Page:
Achichuk is a simple tomato and onion salad served with Uzbek cuisines such as plov and shashlik. Because of the amount of vegetables grown in Uzbekistan, fresh salads are always served alongside hot dishes. Achichuk is one of many. Personally, I am not a big fan of tomatoes, but trust me when I say that tomatoes in Uzbekistan are different, in a good way! They have a vibrant colour and are juicy and sweet. I enjoy them with non and even more so with a plate of warm plov. It adds a refreshing twist to the main courses.

11. Dimlama

Uzbekistan foods you must try. Dimlama

Dimlama for dinner. Photographer: Gia. Halal Travel Guide, All Rights Reserved.

Dimlama is an Uzbek stew made of meat, potatoes, onions, garlic, carrots, bell peppers, and cabbage. Meat and vegetables are cut into big pieces, so it’s no surprise they retain their shape even after hours of cooking. The taste is intense, the meat is super tender and you can soak up the stew juice with non. Yumm!

Dimlama is said to be a common harvest meal which is usually served during the fall. So, I was fortunate to be in Uzbekistan in September and was able to sample this incredible dish!

HTG Tip: With Uzbek and Russian being the primary languages spoken, consider using Google Translate to help you order food at restaurants. For more tech-savvy tips, explore our 7 Essential Muslim Travel Apps article to discover other useful apps for your journey as a Muslim traveller 📱

Bonus: Must-Try Drinks in Uzbekistan

1. Tea

In Uzbekistan, tea is more than just a drink – it’s like a warm hug of friendship and hospitality. When you arrive at your guesthouse, you’ll likely be greeted with a cup of tea ☕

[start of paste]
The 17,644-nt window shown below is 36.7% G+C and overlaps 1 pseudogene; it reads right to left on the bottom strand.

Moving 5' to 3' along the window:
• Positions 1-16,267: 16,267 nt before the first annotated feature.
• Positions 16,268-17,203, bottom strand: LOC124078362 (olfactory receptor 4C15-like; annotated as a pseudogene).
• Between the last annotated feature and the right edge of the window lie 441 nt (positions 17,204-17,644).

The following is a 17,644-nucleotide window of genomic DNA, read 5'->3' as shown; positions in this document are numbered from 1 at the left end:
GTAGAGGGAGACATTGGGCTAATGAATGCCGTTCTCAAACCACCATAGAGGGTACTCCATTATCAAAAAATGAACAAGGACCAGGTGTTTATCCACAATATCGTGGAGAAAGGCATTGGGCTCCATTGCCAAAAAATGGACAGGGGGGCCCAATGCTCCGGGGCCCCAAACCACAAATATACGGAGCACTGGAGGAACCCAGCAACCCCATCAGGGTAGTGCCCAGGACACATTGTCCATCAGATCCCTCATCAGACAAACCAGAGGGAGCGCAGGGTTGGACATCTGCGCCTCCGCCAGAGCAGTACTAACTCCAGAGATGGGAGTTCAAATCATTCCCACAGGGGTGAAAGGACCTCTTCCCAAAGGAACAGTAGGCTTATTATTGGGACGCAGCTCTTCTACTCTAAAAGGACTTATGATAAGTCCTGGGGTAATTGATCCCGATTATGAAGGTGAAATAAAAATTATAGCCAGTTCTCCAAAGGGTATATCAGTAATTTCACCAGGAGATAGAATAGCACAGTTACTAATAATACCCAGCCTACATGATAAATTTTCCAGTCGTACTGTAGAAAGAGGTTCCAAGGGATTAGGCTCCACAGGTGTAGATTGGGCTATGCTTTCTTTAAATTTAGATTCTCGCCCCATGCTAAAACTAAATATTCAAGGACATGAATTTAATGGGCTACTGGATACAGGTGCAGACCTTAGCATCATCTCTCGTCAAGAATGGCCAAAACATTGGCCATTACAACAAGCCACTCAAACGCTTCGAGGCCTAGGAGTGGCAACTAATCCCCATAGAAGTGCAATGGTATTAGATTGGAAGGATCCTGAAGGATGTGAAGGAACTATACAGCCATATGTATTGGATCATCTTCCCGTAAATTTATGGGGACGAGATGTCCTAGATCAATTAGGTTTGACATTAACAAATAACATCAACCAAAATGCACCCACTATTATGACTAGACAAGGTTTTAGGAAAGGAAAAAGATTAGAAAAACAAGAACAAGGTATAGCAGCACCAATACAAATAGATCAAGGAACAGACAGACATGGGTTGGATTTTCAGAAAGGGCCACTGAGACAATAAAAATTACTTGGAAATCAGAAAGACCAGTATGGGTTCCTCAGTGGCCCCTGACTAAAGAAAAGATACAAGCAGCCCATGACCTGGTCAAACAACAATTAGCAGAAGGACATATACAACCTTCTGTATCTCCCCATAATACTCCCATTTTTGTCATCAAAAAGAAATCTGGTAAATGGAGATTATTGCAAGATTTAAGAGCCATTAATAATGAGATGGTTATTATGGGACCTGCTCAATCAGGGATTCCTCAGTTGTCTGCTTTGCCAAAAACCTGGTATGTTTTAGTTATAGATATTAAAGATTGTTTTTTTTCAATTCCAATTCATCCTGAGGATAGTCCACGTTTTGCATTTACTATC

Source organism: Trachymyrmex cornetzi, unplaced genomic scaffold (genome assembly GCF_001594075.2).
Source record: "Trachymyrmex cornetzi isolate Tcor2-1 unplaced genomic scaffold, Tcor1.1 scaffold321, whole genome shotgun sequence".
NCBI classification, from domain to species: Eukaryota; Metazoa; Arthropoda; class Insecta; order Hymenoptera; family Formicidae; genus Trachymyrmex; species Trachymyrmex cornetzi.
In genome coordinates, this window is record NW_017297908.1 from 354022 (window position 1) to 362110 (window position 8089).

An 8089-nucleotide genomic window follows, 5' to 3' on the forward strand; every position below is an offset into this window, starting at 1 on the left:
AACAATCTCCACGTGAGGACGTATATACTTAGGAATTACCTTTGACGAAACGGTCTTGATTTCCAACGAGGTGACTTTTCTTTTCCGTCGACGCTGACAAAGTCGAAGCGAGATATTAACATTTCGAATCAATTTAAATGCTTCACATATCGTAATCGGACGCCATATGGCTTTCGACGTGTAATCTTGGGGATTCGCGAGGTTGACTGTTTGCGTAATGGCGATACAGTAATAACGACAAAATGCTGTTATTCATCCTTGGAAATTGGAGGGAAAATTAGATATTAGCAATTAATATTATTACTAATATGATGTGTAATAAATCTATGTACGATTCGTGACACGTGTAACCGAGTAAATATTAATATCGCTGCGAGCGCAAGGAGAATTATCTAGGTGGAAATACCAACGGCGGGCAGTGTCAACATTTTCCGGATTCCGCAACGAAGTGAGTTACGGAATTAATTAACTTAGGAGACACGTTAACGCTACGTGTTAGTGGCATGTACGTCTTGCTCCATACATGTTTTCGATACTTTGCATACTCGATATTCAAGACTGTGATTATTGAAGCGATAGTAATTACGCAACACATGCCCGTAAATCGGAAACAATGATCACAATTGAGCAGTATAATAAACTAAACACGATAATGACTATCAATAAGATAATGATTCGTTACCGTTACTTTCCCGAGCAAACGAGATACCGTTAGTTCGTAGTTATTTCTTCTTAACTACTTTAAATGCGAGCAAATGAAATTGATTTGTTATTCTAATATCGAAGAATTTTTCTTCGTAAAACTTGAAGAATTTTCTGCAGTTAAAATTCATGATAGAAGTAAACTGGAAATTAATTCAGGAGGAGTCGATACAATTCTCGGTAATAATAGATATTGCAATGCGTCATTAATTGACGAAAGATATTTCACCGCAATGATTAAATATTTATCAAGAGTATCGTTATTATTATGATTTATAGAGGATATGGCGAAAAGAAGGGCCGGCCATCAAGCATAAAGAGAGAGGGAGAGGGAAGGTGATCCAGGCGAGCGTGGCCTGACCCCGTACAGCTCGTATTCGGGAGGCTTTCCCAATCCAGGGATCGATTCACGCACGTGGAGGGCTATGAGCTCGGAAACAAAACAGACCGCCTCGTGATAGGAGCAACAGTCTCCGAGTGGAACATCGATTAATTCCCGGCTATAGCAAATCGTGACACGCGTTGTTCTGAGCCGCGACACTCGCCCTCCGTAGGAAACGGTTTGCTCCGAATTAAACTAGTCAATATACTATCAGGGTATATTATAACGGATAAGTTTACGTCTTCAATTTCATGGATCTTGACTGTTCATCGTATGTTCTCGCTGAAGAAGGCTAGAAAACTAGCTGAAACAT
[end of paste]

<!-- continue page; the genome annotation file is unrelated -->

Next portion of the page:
Here’s the tea game in Uzbekistan – you’ll get the whole teapot accompanied by several small bowls. Uzbeks don’t do teacups; they sip their tea from bowls. And when your tea arrives, there’s a little ritual that you may want to follow.

First things first, let the tea steep for a bit. Give it a minute to soak up all that flavour goodness. Allow a few minutes for the steeping to complete. Then, get ready for some pouring action. Pour the tea into one of the bowls and then back into the teapot. Repeat this mixing a few times – it’s like the Uzbek way of ensuring the tea’s perfectly blended. Finally, it’s distribution time. You can help pour everyone else’s tea before pouring it into your own bowl.

2. Pomegranate Juice

I’ve mentioned Uzbekistan’s national dish – plov, and now it’s time to reveal their national fruit: the lovely ruby-red pomegranate. This fruit can be found in practically every part of the country. But here’s the twist – in Uzbekistan, they’re not just munching on these red gems but turning them into fresh juice. Imagine the midday sun beating down; this sweet, slightly tart pomegranate juice can be your saviour! 🥤

Hit up the bazaars or stroll past street vendors, and you’ll find people selling this refreshing juice. A cup of fresh pomegranate juice will only cost you around 10,000 Som.

Must-try drinks in Uzbekistan. Pomegranate juice

Fresh pomegranate juice. Photographer: Gia. Halal Travel Guide, All Rights Reserved.

That’s all 11 Uzbekistan foods (and drinks) you must try! I’m sure there are many more dishes I haven’t experienced during my first visit. If I could return to Uzbekistan only for one reason, it would undoubtedly be for the food 😋 Now that you know Uzbekistan is home to wonderful Islamic history, amazing landmarks, and a variety of hearty and delicious cuisines, wouldn’t you want to come to this country? 🤩

Are you ready to visit Uzbekistan?

If you want to immerse yourself in Uzbekistan’s culture, heritage and Islamic history, we’re happy to share that we organise group tours to Uzbekistan. We host multiple departures to Uzbekistan throughout the year. Check out the Halal Travel Guide trip page and find out if a set of dates matches your schedule. ✨

The Author

Giannisa Ovie

Assalamu’alaikum, hi!

I’m Gia, Trip Manager of Halal Travel Guide. I’m an Indonesian living in Jakarta. Besides writing (mostly about travel-related topics), I’m also keen on travelling and cooking. My love language is food, and I’m a cat person. I hope you enjoy this article!

Please find me on Instagram and TikTok! 👋🏼